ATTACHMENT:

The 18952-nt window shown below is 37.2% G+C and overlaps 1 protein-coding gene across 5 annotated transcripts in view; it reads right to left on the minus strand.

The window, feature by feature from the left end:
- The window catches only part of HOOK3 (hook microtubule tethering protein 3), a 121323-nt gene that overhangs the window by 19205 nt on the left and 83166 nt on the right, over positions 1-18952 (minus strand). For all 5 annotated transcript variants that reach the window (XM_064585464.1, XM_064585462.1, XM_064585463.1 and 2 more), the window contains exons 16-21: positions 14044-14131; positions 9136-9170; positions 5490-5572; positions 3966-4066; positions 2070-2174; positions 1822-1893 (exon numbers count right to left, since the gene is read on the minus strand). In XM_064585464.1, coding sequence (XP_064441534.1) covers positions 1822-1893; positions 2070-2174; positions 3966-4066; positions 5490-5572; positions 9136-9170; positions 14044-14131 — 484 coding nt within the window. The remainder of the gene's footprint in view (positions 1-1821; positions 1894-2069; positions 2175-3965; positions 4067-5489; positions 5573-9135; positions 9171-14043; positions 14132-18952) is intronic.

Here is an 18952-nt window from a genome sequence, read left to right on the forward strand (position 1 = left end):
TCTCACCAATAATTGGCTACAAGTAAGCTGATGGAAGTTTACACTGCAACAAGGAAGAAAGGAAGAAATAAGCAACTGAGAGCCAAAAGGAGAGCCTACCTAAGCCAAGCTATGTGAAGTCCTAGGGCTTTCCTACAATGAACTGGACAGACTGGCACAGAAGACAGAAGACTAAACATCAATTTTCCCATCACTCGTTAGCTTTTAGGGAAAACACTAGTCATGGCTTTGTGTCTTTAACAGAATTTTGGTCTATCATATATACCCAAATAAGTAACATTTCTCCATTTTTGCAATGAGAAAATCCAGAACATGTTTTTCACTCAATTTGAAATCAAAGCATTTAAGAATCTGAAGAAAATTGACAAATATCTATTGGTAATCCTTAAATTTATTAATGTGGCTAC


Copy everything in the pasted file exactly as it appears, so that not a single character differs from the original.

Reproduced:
The 18952-nt window shown below is 37.2% G+C and overlaps 1 protein-coding gene across 5 annotated transcripts in view; it reads right to left on the minus strand.

The window, feature by feature from the left end:
- The window catches only part of HOOK3 (hook microtubule tethering protein 3), a 121323-nt gene that overhangs the window by 19205 nt on the left and 83166 nt on the right, over positions 1-18952 (minus strand). For all 5 annotated transcript variants that reach the window (XM_064585464.1, XM_064585462.1, XM_064585463.1 and 2 more), the window contains exons 16-21: positions 14044-14131; positions 9136-9170; positions 5490-5572; positions 3966-4066; positions 2070-2174; positions 1822-1893 (exon numbers count right to left, since the gene is read on the minus strand). In XM_064585464.1, coding sequence (XP_064441534.1) covers positions 1822-1893; positions 2070-2174; positions 3966-4066; positions 5490-5572; positions 9136-9170; positions 14044-14131 — 484 coding nt within the window. The remainder of the gene's footprint in view (positions 1-1821; positions 1894-2069; positions 2175-3965; positions 4067-5489; positions 5573-9135; positions 9171-14043; positions 14132-18952) is intronic.

Here is an 18952-nt window from a genome sequence, read left to right on the forward strand (position 1 = left end):
TCTCACCAATAATTGGCTACAAGTAAGCTGATGGAAGTTTACACTGCAACAAGGAAGAAAGGAAGAAATAAGCAACTGAGAGCCAAAAGGAGAGCCTACCTAAGCCAAGCTATGTGAAGTCCTAGGGCTTTCCTACAATGAACTGGACAGACTGGCACAGAAGACAGAAGACTAAACATCAATTTTCCCATCACTCGTTAGCTTTTAGGGAAAACACTAGTCATGGCTTTGTGTCTTTAACAGAATTTTGGTCTATCATATATACCCAAATAAGTAACATTTCTCCATTTTTGCAATGAGAAAATCCAGAACATGTTTTTCACTCAATTTGAAATCAAAGCATTTAAGAATCTGAAGAAAATTGACAAATATCTATTGGTAATCCTTAAATTTATTAATGTGGCTAC